The number of journeys taken on the National Cycle Network grew to over 354 million cycling and walking trips according to the latest figures from cycling and walking charity Sustrans. The report, detailing 2007 user data, shows a 4.7% increase in the number of trips made in 2006 – despite a horrendously wet summer that year.
In 2007, for the eighth successive year, usage of the Network increased and the general trend shows usage growing faster than the ever-expanding network is being built, according to the report. Since 2000 trips on the Network have nearly quadrupled from just under 90 million to 354 million a year, whilst over the same period the Network has grown in length from under 5,000 to over 12,000 miles.
Other key facts in the report:
• 50% of trips were made by bike, 50% on foot.
• Sections free from motorised traffic continue to be the busiest. During 2007 these sections carried 82% of all journeys on the Network, even though they account for only a third of the Network overall.
• However, the sections of Network that saw the most growth in usage during 2007 were those that are road-adjacent and on-road (usage increase 6.5%).
• The Network is encouraging people to take up cycling – 9% of cyclists say they are new to or returning to cycling, some 15 million journeys.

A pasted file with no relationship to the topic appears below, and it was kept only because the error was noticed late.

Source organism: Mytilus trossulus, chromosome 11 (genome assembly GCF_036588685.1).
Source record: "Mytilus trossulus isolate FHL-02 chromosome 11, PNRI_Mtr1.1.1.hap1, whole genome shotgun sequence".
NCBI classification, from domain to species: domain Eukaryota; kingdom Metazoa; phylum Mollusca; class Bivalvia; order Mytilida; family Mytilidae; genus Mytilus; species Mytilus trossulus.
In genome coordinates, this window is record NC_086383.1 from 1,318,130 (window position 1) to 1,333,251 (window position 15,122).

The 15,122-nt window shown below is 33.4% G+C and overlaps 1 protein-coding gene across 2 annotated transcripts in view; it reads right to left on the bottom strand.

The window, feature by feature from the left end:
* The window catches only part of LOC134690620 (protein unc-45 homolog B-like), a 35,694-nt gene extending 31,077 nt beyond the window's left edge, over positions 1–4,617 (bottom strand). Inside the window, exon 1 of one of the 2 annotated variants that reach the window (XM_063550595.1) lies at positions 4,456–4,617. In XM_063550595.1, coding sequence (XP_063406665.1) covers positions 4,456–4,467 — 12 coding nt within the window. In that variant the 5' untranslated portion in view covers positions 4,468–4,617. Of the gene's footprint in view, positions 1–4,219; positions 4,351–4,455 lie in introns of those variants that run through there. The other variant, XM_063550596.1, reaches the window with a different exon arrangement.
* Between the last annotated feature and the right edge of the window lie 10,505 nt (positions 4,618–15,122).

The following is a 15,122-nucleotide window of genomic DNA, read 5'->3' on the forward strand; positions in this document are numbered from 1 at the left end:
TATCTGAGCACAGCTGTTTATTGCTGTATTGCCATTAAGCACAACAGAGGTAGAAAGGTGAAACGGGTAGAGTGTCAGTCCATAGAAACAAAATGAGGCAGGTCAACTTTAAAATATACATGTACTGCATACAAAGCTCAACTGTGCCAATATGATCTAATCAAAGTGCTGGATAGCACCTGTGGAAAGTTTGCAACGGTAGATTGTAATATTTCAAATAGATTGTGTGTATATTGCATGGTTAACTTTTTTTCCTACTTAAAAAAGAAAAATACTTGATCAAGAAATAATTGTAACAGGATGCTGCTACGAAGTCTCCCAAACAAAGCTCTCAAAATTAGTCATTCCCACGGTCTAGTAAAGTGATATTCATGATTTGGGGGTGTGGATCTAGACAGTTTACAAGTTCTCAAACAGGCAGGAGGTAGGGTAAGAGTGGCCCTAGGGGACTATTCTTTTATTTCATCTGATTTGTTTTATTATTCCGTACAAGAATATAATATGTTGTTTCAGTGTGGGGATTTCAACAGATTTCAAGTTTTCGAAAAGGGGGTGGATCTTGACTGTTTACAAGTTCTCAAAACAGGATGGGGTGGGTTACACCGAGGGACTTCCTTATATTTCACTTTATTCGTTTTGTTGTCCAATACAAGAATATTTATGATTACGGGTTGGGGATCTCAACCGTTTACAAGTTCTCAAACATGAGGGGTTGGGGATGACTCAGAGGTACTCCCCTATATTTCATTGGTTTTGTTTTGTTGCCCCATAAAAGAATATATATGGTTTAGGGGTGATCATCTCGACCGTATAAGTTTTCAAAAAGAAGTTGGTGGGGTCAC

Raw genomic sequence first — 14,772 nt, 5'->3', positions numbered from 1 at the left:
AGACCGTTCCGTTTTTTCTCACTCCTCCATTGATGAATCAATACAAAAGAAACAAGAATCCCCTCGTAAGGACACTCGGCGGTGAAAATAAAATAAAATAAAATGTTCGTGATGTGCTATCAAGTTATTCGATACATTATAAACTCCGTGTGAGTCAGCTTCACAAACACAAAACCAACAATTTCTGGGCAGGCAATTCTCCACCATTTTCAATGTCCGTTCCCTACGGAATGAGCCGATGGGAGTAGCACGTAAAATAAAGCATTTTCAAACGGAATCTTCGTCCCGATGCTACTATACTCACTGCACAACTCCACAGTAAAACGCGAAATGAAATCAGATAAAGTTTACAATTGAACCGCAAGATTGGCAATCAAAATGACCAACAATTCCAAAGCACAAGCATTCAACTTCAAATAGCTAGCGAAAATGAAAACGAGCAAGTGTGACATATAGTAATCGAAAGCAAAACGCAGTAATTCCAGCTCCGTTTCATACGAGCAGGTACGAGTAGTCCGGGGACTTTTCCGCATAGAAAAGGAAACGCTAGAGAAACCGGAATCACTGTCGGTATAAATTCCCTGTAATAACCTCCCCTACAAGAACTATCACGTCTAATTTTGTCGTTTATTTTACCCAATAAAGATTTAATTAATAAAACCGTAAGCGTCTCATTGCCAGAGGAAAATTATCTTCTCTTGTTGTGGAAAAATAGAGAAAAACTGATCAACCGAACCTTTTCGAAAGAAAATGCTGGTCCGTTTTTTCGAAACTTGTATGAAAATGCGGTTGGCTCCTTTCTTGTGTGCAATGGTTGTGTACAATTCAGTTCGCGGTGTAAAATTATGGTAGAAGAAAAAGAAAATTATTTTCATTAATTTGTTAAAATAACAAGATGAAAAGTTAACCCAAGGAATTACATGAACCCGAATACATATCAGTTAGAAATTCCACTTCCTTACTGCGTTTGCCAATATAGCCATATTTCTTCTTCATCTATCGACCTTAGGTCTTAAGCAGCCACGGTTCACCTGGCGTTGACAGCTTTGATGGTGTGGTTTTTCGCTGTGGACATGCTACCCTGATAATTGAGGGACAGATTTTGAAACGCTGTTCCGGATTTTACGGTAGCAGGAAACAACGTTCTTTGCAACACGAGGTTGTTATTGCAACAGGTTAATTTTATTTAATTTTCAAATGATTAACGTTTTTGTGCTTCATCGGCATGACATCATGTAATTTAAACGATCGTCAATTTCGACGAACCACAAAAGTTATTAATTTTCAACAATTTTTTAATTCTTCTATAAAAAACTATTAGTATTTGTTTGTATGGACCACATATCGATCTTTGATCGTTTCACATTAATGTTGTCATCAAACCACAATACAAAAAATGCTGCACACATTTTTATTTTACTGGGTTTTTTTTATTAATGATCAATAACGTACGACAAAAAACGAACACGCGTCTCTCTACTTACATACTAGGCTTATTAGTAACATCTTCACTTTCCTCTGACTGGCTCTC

• 12% of journeys on the National Cycle Network are commuting trips. The average trip length for commuters on bikes on the National Cycle Network is just under five miles, the same distance as nearly two-thirds of car journeys
• Over nine million trips are being made to school on the National Cycle Network, reducing the impact of the school run on rush-hour traffic
• The potential carbon dioxide saving of all journeys made on the Network during 2006 was over 450,000 tonnes of CO2 – the equivalent of taking just under 200,000 cars off the road.
• 16% of users are aged 16-24. In this age group three times as many trips are being made by females than males – the only age group in which journeys by women are more than by men
• The share of journeys being made by women has increased yearly since 2000, and during 2007 women made 42% of all journeys on the Network
The figures were extrapolated from samples taken at over 300 automated counters placed along the National Cycle Network and from 42 route user (i.e. face to face) surveys conducted in 2007. Sustrans’ research and monitoring department is constantly refining and developing its sampling techniques to make them as accurate as possible.